Every year the UK produces over 200 million tonnes of waste. With less than half of this figure being successfully recycled, we are still seeing an alarming amount of waste going into landfill, incinerators and even our oceans.
Single-use plastics are fast becoming one of the planet’s deadliest pollutants, remaining in our environment for between 400-1000 years. Instead of biodegrading, these plastics break down into smaller and smaller particles – especially in the ocean where they are subject to friction, salt and UV rays. Plastics then cause havoc at every level of the food-chain with even the tiniest micro-plastics being consumed by plankton. Plastic doesn’t just find it’s way into the food-chain from the bottom however, as countless larger animals also accidentally consume larger pieces. It’s worryingly easy to find stories online of whales discovered with stomachs full of plastic – from the beached whale in Spain who died from ingesting plastic waste, to the 13 sperm whales found dead in Germany with a variety of plastic items in each of their stomachs. Of course, it’s not just whales who suffer, as marine debris has been documented to affect more than 267 species worldwide, including turtles, dolphins, birds, fish, sea lions and many more.
Now take into account the tens of millions of barrels of oil used to produce these damaging plastic items in the first place, and we’ve got a serious environmental problem on our hands.
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More from Ethical Surrey:
- Plastic Pollution: What Is It Doing To Our Oceans?
- Unwanted Clothing: Addressing A Fashion Crisis
- Our Plastic Problem
- Going Greener: Everyday Ways To Reduce Your Carbon Footprint
We all know that recycling is a great way to minimise our impact on the environment, but there is a growing argument that emphasis needs to be put on reducing the amount of waste created in the first place. By making a few simple changes in our daily lives – such as not using plastic bags, plastic water bottles or other single use items – we can have a huge impact on the health of our planet and it’s inhabitants.
This is where Zero Waste Week comes in. Started in 2008 by Rachelle Strauss, Zero Waste Week is a grassroots campaign aimed at raising awareness of the environmental impact of waste and empowering participants to reduce waste in their daily lives. As well as helping householders and businesses audit their waste and recycle appropriate items, the campaign also seeks to encourage people to ditch single-use items, or to re-use them in creative ways.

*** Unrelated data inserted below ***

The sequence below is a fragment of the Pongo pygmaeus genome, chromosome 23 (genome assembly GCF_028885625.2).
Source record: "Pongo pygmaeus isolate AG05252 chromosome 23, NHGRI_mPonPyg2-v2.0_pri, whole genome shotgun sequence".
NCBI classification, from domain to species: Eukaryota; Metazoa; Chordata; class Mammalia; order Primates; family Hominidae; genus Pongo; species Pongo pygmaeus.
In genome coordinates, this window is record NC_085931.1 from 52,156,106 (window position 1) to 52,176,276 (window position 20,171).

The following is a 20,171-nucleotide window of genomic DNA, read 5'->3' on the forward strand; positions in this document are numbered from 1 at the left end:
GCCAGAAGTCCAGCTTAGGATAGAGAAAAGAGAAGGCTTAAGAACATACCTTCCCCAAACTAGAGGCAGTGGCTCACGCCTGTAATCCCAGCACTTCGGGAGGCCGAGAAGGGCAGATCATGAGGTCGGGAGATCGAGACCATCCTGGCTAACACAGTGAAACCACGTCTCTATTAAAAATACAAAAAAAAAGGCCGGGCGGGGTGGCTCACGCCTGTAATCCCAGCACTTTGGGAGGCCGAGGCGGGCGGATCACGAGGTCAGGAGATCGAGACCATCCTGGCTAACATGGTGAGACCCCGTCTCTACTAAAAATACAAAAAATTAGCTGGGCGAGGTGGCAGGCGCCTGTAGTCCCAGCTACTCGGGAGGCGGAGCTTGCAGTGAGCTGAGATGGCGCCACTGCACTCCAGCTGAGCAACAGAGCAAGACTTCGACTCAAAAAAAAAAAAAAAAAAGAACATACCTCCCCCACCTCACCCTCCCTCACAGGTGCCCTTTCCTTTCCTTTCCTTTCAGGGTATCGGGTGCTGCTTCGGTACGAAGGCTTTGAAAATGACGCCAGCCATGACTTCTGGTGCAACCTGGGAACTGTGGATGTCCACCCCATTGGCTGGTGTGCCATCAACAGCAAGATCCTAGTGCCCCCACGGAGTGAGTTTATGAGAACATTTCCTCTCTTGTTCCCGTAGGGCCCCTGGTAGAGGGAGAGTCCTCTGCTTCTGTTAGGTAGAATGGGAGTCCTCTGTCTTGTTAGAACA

Now in it’s tenth year the Zero Waste Week campaign is hugely popular all over the world, and for good reason. As more and more consumers are waking up to the damage caused by plastics and other non-recyclable materials, there is a growing desire to do more, and use less. Whilst many retailers are slow to warm-up to this trend, there are at least some forward thinking businesses who are shunning the unnecessary plastic wrapping and going greener for the environment.
Zero Waste Week runs from the 4th to the 8th of September, but it’s not about making changes for just one week. It’s about looking at what we waste – be it plastics, food, clothing or household items – and making positive lifestyle changes for the sake of the planet.
As the oft-mentioned 2050 approaches, bringing with it a raft of terrifying environmental predictions, it’s time for significant improvements to be made. Inactivity will only make things worse, and waiting for businesses or governments to lead the way will not bring positive change soon enough. It’s therefore up to each and every one of us to do what we can to reduce the amount of waste entering our environment, and to control what materials we are using in our homes.
Joining Zero Waste Week is a great way to kick-start your journey into a less wasteful lifestyle. Simply click here to sign up to the Zero Waste Week community, and get daily newsletters throughout the week itself, as well as a free e-book and regular updates and tips throughout the year.
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